Look for Less: How to Get a Designer Look in an Average House
Jul 21, 2010
You know that person… the one who hits thrift stores once a week and seems to always find the good stuff? And they have a fabulous house full of stuff you'd swear came from a high-end antiques store or a slick catalog, but they say it all came together naturally, on a dime? This photo could well have been taken at the home of such a lucky person. But is it luck or skill? A bit of both, but usually more of the latter. Understanding some basic design principles is the key.
Let's use this room as an example and dissect it. It looks pretty "designery," right? It's the kind of place you'd take pause to notice.
Photo: Jessica Linn for Canadian House & Home
Analyze it and you'll see that the whole is indeed greater than the sum of its parts.
Architecture: This room does have a fireplace. But outside of that it's pretty architecturally average, and it's small. So it doesn't have any advantages in that department.
Color: Again, nothing shockingly special or "designer" about the color scheme. Basic cool neutrals with a little grey, gold, white and plum.
Flooring. Points for nice, neutral hardwood. But hardwood flooring is no longer a luxury: With popularity comes lower prices.
Furniture and accessories. Look at each piece. A lot of it is pretty standard. I see things that could have come from a discount furniture store, Ikea, Grandma's house, the thrift shop.
So how did these normal pieces come together to make a room that has that finished feeling? Some basic design principles are at work here.
Balance. The room looks grounded in this arrangement. One side is not visually heavier than the other. Using pairs of items can help achieve this. One pair of chairs sit together, another apart but symmetrically arranged around the centerpiece, which is the coffee table. The lamps are not identical, but their shades are.
Proportion. Pieces are scaled appropriately for the room size.
Direction. The fireplace is the focal point, and the eye is led to it by its color and proportion. The furniture arrangement hinges on creating visual direction toward the fireplace. Even the mantel arrangement has a leading line toward its high point.
Contrast. Monochromatic schemes can be beautiful but take a skilled hand to execute them correctly. It's safer to choose dominant tones and then throw in some contrast. Here, the dark colors of the fireplace are repeated in the narrow stripes on the armchairs, and black drapery hardware and picture frames add a little "eyeliner" to the room.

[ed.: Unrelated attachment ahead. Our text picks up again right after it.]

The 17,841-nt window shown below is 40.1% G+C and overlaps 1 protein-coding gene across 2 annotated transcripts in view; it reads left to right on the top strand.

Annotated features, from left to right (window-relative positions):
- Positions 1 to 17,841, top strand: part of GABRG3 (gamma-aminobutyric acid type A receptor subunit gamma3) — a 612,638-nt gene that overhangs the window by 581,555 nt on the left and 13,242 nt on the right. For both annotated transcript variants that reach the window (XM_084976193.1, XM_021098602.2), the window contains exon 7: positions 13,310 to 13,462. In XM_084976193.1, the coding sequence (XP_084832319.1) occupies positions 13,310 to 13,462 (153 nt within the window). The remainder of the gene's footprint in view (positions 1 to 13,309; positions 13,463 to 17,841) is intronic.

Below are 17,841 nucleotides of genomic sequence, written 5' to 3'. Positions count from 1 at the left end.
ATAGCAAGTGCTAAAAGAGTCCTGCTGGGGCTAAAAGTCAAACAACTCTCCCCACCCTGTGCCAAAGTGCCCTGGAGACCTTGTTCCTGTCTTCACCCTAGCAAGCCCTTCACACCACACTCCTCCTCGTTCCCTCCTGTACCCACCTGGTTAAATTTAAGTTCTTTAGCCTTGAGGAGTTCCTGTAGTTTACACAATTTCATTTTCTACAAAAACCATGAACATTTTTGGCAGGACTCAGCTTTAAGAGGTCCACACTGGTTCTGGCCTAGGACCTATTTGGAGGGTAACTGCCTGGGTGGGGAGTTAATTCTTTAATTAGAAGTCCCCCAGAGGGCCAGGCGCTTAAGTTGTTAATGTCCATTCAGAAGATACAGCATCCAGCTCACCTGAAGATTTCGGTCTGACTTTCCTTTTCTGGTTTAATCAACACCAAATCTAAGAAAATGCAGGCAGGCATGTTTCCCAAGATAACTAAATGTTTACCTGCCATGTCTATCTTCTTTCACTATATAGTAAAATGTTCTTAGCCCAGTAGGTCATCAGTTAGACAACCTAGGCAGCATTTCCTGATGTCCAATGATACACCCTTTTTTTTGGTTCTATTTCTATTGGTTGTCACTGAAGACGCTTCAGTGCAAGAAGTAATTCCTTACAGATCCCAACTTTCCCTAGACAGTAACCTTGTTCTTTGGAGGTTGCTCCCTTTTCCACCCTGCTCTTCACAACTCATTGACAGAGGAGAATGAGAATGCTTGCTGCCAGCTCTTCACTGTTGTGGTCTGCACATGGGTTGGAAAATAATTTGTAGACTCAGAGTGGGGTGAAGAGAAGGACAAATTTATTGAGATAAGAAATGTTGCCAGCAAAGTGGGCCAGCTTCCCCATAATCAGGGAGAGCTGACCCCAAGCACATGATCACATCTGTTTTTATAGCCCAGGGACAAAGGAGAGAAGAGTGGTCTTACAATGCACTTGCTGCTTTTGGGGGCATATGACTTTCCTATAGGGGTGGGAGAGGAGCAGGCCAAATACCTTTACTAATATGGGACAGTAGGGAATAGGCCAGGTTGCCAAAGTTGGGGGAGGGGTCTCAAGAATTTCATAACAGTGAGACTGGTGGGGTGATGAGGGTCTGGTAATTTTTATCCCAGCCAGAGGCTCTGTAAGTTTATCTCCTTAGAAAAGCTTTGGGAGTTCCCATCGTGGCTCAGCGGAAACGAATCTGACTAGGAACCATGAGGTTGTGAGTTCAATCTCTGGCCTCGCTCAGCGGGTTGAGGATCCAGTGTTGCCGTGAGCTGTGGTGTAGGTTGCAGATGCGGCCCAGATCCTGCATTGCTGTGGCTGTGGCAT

Unity. Look at each color and see how it's sprinkled pretty evenly throughout the space. White on the drapes, tables, armchairs. Gold in the sofa, rug, baskets, and books. Plum on the wooden chairs, artwork, and sofa pillows.
Surprise. All it takes is a piece or two that are full of personality and style to put your stamp on a room. Here, the Chinese garden stool makes a statement and personal accessories lend warmth.
How to Spend a Lot of Money on a Room that still doesn't work
To contrast, I'm sure you've seen rooms like this one, decked out with mouldings and fancy windows, filled with expensive designer furniture and still lacking a feeling of cohesion and warmth. Which room would you rather relax in?
The Design Don't: What's wrong with this room? Pretty much everything. It's imbalanced, way out of proportion (furniture and fixtures too small), has no direction toward the natural focal point (fireplace), lacks contrast, and is devoid of surprise and personality.
Need help seeing your own old stuff in a new light? I have services both local and online to help homeowners anywhere find a new love for their old stuff. Online, try my Mini Makeover eDecor Plan for $95. In the Traverse City area, I'll visit your house and we'll work together for 2-3 hours to rearrange, repurpose, and reinvent a room during an Interior Redesign Session. Book an appointment in July and get $50 off! More details here. Questions? Think your room is beyond all help, short of a sledgehammer? Just email me. (Hint: It's not!) —Diane
TAGS: interior redesign room redesign use what you have decorating designer room on a budget dime thrift store discount furniture finds accessories basic design principles
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